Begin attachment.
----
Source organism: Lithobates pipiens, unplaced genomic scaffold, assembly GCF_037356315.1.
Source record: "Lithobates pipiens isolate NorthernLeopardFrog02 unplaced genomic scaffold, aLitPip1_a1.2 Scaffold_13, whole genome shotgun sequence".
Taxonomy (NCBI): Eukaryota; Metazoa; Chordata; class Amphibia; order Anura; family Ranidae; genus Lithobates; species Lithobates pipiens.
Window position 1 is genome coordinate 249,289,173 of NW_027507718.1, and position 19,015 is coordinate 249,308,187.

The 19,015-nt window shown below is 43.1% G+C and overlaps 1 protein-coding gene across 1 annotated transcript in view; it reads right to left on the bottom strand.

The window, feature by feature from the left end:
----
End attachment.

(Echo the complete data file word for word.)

Source organism: Lithobates pipiens, unplaced genomic scaffold, assembly GCF_037356315.1.
Source record: "Lithobates pipiens isolate NorthernLeopardFrog02 unplaced genomic scaffold, aLitPip1_a1.2 Scaffold_13, whole genome shotgun sequence".
Taxonomy (NCBI): Eukaryota; Metazoa; Chordata; class Amphibia; order Anura; family Ranidae; genus Lithobates; species Lithobates pipiens.
Window position 1 is genome coordinate 249,289,173 of NW_027507718.1, and position 19,015 is coordinate 249,308,187.

The 19,015-nt window shown below is 43.1% G+C and overlaps 1 protein-coding gene across 1 annotated transcript in view; it reads right to left on the bottom strand.

The window, feature by feature from the left end: